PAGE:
The Omani Government has for some years been laying the foundation for this to happen and there is a strategic plan in place with realistic milestones and performance measures. The government plans to achieve this growth by bringing in the best of global technologies and know-how, by attracting foreign and national investments, by establishing ancillary support industries like hatcheries and feed producers, and by identifying suitable sites for farming and speeding up permitting procedures."
To achieve this goal, the government's focus area should be "offering attractive incentives to investment, promoting the creation of ancillary support industries (feeds, hatcheries, etc, as mentioned above), and promoting demonstration projects that generate stories of success with different species and forms of aquaculture; also, building domestic capacity and knowledgeable human resources via training," says Juarez.
Talking of his visit to the abalone breeding centre in Marbat, Salalah, Juarez says, "This was very interesting because we face similar issues with declining abalone populations in the United States, and we conduct similar studies aiming to conserve these populations.
Worldwide, abalone species are at risk, due to their high value and relatively ease of capture; they are also very sensitive to harmful algal blooms and changes in ocean conditions.
"In Salalah, the Ministry conducts studies on the local abalone species geared towards better understanding their biology and to developing stock enhancement efforts. They have already had some encouraging preliminary results. This is an area that could be explored for future cooperation and exchange with US governmental and academic institutions, not only on abalone biology and management, but also on the sharing of regulatory and enforcement experiences of abalone fisheries."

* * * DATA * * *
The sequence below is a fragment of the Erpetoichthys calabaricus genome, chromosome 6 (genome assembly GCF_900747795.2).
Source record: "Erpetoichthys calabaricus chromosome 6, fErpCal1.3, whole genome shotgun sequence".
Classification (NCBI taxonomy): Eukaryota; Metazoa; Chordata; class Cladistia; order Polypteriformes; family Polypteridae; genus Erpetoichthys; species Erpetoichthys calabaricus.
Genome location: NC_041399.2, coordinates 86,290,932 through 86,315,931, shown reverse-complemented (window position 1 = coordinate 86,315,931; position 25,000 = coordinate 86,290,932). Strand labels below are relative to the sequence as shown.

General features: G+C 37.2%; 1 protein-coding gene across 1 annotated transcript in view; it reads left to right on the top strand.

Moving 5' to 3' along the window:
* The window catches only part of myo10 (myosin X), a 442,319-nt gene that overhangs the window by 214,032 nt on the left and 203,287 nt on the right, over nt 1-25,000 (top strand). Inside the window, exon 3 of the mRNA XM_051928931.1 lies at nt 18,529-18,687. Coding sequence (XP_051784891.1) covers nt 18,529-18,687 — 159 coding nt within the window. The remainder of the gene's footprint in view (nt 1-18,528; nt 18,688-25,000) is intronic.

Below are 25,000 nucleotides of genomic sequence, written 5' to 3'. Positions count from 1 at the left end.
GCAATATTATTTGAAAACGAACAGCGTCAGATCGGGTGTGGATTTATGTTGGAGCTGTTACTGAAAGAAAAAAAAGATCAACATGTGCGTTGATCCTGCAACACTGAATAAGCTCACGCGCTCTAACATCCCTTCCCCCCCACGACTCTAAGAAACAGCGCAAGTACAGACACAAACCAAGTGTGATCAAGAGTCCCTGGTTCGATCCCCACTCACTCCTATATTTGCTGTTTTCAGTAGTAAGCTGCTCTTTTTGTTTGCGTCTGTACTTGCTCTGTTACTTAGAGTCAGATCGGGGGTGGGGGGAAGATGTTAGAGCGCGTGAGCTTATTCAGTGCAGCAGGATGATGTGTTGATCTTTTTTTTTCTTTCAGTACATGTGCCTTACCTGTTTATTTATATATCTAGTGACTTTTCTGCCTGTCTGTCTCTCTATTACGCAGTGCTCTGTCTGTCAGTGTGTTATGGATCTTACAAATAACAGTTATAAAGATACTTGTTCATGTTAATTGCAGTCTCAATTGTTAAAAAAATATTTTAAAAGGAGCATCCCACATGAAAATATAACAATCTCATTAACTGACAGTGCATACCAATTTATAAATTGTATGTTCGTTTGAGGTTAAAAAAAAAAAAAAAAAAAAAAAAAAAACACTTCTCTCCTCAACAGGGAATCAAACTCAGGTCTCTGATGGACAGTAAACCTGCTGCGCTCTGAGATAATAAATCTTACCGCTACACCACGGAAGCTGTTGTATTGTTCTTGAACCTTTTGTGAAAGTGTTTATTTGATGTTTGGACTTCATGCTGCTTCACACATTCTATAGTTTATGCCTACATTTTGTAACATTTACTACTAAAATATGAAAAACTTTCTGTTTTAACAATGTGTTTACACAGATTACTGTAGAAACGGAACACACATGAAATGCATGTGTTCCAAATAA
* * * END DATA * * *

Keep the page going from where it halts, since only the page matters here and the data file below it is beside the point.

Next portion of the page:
About environmental and safety standards, Juarez says, "Aquaculture has come a long way in the last 30 years and we have learned much from early experiences. Today, there are good management practices for every aquaculture system and the environmental impact can be managed and made sustainable as long as things are done in the correct way. Oman has the opportunity to learn from the global experiences of the past and to establish and brand itself as a center of excellence for sustainable, healthy aquaculture production."
Pointing out that hatchery capacity is often a bottleneck for the development of marine aquaculture, Juarez says, "Some sort of national hatchery programme would help bypass this constraint, I understand the Ministry is already working on this concept. Also, for other species, like shrimp, a bio-secure, disease-free, genetic improvement programme is one of the keys to success. This is normally too expensive for one single company to do, and therefore a national effort would promote the development of a competitive industry." Juarez, who met with several authorities here, sees several areas to follow-up.
"As you know we had a webinar from the US embassy geared towards US investors that attracted a lot of attention and participation. It could very well lead to private US and joint Omani-US investments in aquaculture. There are also leads already being pursued for training of Omanis at US academic institutions, and discussions of other training opportunities.
There are certainly many areas for scientific and technological cooperation between the two countries, and interest in US expertise and equipment.
It may be noted that the US Embassy had also organised a similar programme last year on Road Safety and is planning to organise another programme next month in October, on hereditary diseases in coordination with the concerned Omani organisations.
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Muscat Press and Publishing House SAOC 2012
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|Publication:||Times of Oman (Muscat, Oman)|
|Date:||Sep 26, 2012|